Tutor profile: Emily W.
What is the “process writing approach” and is it an effective process for all writers?
In the past couple of decades, an enormous amount of writing has been don on the process of writing. I was taught this same process throughout my academic career. The process focuses on prewriting, drafting, revision, peer review, and, ultimately, publication, which, for a student, would mean turning in a paper to his or her professor. The prewriting, or brainstorming, process encourages students to look up resources, think of what they want to write about and how they might organize their argument. The drafting, peer review, and revision processes are meant to help the writer see how he or she could strengthen his or her argument, premise/idea, and overall structure and organization. By going through those processes, the final step, publication, is made more successful, because the writer has taken the time to consider his or her argument from all angles in order to create a truly polished piece. However, this process, as beneficial as it is, is not equally effective for everyone. The process isn’t effective for everyone, because not every writer goes through the process. While many find it effective to brainstorm, prewrite, and revise, especially if the material is new to them, many writers simply put down what they want to say to their readers. This type of writer might perform a bit of editing, but they generally do not focus on the opinions of others. Moreover, because the process is essentially about promoting “discovery,” an abstract idea about finding new topics and new ways to write about that topic, it will not be effective for every type of writing. Writers can and do write about what they know already, so a process emphasizing discovery becomes redundant. Moreover, not all writers will enjoy or benefit from the “group” process that is peer review. When others have a hand in the writer’s work, the meaning, and, some might argue, the “heart,” of the piece are changed, because the reviewers do not share the same vision for the piece that the writer has for it. Essentially, the process can be highly beneficial, especially for writers who are looking to discover what it is that they are writing or arguing; however, for a writer that already knows his or her topic well, going through the process can circumvent the author’s original purpose for the piece. It would be beneficial for each writer to consider where he or she lies in terms of his or her pre-existing knowledge and whether he or she already has an idea for the piece of writing. Additionally, it is important for the writer to know whether their writing thrives with peer input and multiple revisions or whether he or she can maintain the integrity of his or her writing without outside assistance.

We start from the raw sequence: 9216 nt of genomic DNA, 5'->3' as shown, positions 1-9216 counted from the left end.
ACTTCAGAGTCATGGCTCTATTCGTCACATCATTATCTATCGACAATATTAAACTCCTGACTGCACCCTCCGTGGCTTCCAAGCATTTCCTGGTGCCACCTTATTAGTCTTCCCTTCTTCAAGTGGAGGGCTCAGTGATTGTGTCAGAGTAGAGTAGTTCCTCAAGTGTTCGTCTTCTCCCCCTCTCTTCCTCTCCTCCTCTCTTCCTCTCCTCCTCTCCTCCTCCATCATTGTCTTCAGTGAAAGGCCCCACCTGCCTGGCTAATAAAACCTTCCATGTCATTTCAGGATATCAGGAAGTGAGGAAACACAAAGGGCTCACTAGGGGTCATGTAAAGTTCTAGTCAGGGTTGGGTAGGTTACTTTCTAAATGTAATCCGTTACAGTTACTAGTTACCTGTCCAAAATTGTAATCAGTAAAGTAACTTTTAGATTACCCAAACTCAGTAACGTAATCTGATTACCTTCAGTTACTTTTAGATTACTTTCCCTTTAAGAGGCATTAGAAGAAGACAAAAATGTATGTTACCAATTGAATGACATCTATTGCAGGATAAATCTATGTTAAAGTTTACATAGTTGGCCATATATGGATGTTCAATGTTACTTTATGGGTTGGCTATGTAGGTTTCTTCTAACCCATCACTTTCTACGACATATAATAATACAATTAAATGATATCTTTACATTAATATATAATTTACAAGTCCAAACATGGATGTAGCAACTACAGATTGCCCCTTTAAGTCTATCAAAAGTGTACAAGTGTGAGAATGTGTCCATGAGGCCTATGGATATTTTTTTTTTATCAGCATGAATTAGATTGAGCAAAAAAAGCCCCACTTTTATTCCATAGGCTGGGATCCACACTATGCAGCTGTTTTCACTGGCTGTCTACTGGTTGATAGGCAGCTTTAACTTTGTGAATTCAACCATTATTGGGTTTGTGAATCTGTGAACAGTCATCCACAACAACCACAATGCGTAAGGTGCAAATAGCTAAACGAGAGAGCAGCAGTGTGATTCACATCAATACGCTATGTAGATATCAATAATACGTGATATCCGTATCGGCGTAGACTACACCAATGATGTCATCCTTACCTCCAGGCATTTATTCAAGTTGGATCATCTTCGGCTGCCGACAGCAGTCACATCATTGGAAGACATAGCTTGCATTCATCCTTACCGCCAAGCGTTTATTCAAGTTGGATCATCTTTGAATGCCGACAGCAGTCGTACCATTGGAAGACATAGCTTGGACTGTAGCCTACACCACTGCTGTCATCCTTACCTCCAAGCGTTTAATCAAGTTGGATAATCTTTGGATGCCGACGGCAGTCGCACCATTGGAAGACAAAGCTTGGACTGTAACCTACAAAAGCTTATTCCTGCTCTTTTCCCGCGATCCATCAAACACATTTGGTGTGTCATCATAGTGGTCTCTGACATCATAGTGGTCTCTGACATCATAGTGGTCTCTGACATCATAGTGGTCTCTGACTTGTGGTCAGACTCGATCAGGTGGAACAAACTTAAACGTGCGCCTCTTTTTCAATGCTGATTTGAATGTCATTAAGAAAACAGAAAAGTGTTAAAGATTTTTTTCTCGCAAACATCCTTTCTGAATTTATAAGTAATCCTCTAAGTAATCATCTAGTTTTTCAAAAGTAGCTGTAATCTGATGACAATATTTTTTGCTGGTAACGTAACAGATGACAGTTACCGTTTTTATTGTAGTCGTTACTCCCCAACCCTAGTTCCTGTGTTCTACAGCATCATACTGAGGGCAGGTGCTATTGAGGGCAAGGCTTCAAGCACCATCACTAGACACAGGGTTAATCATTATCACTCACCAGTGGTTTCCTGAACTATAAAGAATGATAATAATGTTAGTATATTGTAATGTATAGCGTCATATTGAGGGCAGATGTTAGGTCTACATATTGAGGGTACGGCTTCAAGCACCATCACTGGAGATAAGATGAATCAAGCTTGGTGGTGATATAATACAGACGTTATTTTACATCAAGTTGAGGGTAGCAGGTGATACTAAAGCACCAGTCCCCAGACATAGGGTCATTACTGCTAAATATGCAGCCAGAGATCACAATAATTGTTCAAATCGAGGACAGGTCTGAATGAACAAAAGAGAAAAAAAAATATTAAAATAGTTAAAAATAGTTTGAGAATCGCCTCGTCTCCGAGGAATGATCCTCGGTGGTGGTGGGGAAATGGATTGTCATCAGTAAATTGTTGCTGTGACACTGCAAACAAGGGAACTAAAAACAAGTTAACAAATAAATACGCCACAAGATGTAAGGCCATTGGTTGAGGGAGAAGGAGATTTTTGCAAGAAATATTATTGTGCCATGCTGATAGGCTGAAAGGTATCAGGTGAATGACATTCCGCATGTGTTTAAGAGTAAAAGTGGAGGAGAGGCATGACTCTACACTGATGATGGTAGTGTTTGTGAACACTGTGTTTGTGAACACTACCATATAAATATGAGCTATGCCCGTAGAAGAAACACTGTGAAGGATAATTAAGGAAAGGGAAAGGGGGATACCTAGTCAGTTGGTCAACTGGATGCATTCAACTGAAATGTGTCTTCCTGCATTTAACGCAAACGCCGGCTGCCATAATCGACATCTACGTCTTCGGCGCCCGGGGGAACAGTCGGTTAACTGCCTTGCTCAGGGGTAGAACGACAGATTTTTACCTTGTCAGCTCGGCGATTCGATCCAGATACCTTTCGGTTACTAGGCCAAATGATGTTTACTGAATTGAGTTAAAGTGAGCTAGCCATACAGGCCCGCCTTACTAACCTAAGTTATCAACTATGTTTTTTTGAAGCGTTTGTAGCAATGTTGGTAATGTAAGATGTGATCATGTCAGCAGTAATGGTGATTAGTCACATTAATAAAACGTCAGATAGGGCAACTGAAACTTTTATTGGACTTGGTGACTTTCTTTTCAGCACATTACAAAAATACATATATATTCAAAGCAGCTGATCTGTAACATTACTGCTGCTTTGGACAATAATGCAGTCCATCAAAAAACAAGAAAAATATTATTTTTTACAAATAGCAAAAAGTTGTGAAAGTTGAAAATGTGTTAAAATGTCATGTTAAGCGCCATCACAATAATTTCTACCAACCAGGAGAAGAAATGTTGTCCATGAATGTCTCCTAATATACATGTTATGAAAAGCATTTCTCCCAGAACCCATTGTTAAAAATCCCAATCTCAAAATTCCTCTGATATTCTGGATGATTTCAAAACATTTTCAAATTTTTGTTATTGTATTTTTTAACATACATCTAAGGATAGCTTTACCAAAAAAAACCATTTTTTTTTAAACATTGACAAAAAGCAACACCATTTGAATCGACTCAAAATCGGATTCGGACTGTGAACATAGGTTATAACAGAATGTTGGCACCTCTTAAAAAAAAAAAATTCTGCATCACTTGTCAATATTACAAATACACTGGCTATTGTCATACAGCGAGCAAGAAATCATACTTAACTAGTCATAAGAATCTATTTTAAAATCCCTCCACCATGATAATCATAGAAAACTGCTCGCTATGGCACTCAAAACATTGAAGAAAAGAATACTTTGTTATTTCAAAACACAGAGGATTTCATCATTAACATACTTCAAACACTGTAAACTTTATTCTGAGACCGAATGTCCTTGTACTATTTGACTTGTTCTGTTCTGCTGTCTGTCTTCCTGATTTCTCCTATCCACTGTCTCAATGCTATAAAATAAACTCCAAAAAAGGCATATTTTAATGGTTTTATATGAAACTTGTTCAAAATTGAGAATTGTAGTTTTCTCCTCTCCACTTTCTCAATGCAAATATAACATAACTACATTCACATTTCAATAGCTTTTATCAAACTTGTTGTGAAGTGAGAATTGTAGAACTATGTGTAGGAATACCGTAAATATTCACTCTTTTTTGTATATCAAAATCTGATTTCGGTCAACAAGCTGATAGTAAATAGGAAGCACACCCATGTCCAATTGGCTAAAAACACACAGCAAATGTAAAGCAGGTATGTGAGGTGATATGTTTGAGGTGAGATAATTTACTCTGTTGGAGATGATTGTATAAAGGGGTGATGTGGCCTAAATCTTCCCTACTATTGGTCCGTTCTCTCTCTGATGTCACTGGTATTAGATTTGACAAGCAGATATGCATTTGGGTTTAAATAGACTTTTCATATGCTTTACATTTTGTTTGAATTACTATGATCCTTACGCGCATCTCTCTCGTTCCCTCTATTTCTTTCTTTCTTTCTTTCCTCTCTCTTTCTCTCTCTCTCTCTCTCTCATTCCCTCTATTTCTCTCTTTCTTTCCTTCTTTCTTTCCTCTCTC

In Shakespeare's Othello, the character Othello, ultimately, dies because of the effects of his jealousy. However, Othello Is not the only jealous character in the play. Who else does Shakespeare doom through his jealousy, and how does the reader know that character also suffers from jealous rage?